Health in sustainable development - barriers and drivers in implementing sustainable transport policy in Copenhagen, London, Mumbai, and Shanghai
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London School of Hygiene and Tropical Medicine, United Kingdom
Publication date: 2023-04-27
Popul. Med. 2023;5(Supplement):A153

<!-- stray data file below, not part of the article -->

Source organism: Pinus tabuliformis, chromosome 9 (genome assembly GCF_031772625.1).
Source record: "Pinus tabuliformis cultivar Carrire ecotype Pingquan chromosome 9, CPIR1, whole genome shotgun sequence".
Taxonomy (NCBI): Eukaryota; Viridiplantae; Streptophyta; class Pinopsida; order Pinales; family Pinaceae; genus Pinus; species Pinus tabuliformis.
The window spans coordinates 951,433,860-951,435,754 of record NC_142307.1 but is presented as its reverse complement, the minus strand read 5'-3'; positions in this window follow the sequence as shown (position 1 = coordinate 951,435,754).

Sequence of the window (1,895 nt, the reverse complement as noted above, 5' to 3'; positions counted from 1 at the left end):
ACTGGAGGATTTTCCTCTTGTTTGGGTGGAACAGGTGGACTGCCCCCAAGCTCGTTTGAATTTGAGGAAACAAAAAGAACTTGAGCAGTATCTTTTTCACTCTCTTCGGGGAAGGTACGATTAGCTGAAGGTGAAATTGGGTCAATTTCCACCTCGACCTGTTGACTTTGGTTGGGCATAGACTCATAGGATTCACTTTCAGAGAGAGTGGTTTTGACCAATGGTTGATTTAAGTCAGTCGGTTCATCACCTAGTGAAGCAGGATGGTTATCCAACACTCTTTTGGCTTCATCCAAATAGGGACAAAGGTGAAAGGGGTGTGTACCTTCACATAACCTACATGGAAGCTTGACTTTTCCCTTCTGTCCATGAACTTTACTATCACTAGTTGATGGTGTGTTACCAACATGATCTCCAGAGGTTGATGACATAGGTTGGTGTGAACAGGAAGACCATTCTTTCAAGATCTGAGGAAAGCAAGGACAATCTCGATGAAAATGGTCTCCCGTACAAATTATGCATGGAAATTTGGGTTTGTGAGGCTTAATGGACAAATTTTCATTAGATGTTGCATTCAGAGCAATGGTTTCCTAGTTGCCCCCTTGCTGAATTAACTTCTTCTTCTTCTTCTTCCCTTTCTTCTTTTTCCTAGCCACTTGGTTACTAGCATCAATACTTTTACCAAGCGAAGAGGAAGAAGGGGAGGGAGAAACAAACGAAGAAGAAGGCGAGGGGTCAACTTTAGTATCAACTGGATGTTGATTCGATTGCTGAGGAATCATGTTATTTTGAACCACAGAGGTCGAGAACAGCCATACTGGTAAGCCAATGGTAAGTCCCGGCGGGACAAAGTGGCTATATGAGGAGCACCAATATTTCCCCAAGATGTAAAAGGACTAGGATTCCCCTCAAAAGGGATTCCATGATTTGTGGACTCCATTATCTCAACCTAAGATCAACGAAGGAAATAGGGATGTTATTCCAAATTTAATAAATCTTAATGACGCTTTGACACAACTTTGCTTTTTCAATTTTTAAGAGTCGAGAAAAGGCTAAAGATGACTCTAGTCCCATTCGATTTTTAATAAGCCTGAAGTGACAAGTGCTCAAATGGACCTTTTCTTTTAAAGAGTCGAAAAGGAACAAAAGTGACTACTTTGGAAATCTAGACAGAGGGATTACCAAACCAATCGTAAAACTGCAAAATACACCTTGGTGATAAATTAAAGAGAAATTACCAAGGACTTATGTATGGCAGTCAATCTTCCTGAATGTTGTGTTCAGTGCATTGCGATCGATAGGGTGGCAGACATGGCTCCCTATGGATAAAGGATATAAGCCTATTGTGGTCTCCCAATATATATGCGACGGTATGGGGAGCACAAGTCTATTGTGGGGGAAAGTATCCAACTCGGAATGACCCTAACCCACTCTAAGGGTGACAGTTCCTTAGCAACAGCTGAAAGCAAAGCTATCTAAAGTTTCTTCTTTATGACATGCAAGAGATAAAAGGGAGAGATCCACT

Background: Anthropogenic-induced greenhouse gas emissions and particulate matter exposure have health impacts both locally and globally. Sustainable transport policy formation and implementation is one way to reduce these. Several cities have sustainable transport policies, with one principle to encourage a shift from private motor vehicles to public and active transport. However, there has been little analysis examining if drivers and barriers of their uptake are acknowledged in policy.   Aim: To assess if known context-dependent barriers and drivers of active and public transport uptake are acknowledged in sustainable transport policy to enable successful implementation and thus improve human health.    Methodology: Transport policies of four cities – Copenhagen, London, Mumbai, and Shanghai – were examined for barriers/drivers of active and public transport uptake. A literature review with systematic approach was then carried out to ascertain evidence-based barriers/drivers in the same four cities. Four academic databases were searched, resultsing in 30 peer-reviewed research papers being included in a thematic analysis.    Results: Five dominant themes emerged from the literature review: 1) modifiable social environment, 2) physical environment, 3) transport policy decisions, 4) transport conditions, and 5) individual factors. Cost and speed of active and public transport options were important across all cities. There were differences in focus: for example, crowding in Mumbai, and the symbolism of car-ownership in middle-income cities. The Results also made clear a ‘one size fits all’ approach will not work due to context-specific heterogeneity, and the gap in middle-income-based literature, particularly around active transport in Mumbai.      Conclusions: Many of the literature review-identified barriers/drivers were not acknowledged in the four city’s transport policies. There were also barriers/drivers identified in policy which were not featured in the evidence-base. To ensure successful implementation of policy, context-specific evidence must inform it, with a Health in All Policies approach to ensure health benefits are gained.
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